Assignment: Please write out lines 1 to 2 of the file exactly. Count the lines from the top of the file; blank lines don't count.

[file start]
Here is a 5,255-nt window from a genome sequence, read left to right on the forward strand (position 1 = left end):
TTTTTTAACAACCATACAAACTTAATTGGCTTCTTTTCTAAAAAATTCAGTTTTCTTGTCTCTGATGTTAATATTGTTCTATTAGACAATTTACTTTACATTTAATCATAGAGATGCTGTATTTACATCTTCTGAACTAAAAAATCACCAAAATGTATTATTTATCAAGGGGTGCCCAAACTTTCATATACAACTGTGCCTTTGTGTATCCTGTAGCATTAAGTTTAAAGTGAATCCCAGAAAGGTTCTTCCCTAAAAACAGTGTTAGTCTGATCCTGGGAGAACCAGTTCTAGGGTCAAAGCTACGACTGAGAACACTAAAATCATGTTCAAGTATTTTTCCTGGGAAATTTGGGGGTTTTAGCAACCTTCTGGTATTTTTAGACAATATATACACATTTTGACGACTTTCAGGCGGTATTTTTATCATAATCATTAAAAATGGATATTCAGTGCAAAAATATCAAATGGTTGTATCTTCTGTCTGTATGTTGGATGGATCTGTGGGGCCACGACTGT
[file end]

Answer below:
Here is a 5,255-nt window from a genome sequence, read left to right on the forward strand (position 1 = left end):
TTTTTTAACAACCATACAAACTTAATTGGCTTCTTTTCTAAAAAATTCAGTTTTCTTGTCTCTGATGTTAATATTGTTCTATTAGACAATTTACTTTACATTTAATCATAGAGATGCTGTATTTACATCTTCTGAACTAAAAAATCACCAAAATGTATTATTTATCAAGGGGTGCCCAAACTTTCATATACAACTGTGCCTTTGTGTATCCTGTAGCATTAAGTTTAAAGTGAATCCCAGAAAGGTTCTTCCCTAAAAACAGTGTTAGTCTGATCCTGGGAGAACCAGTTCTAGGGTCAAAGCTACGACTGAGAACACTAAAATCATGTTCAAGTATTTTTCCTGGGAAATTTGGGGGTTTTAGCAACCTTCTGGTATTTTTAGACAATATATACACATTTTGACGACTTTCAGGCGGTATTTTTATCATAATCATTAAAAATGGATATTCAGTGCAAAAATATCAAATGGTTGTATCTTCTGTCTGTATGTTGGATGGATCTGTGGGGCCACGACTGT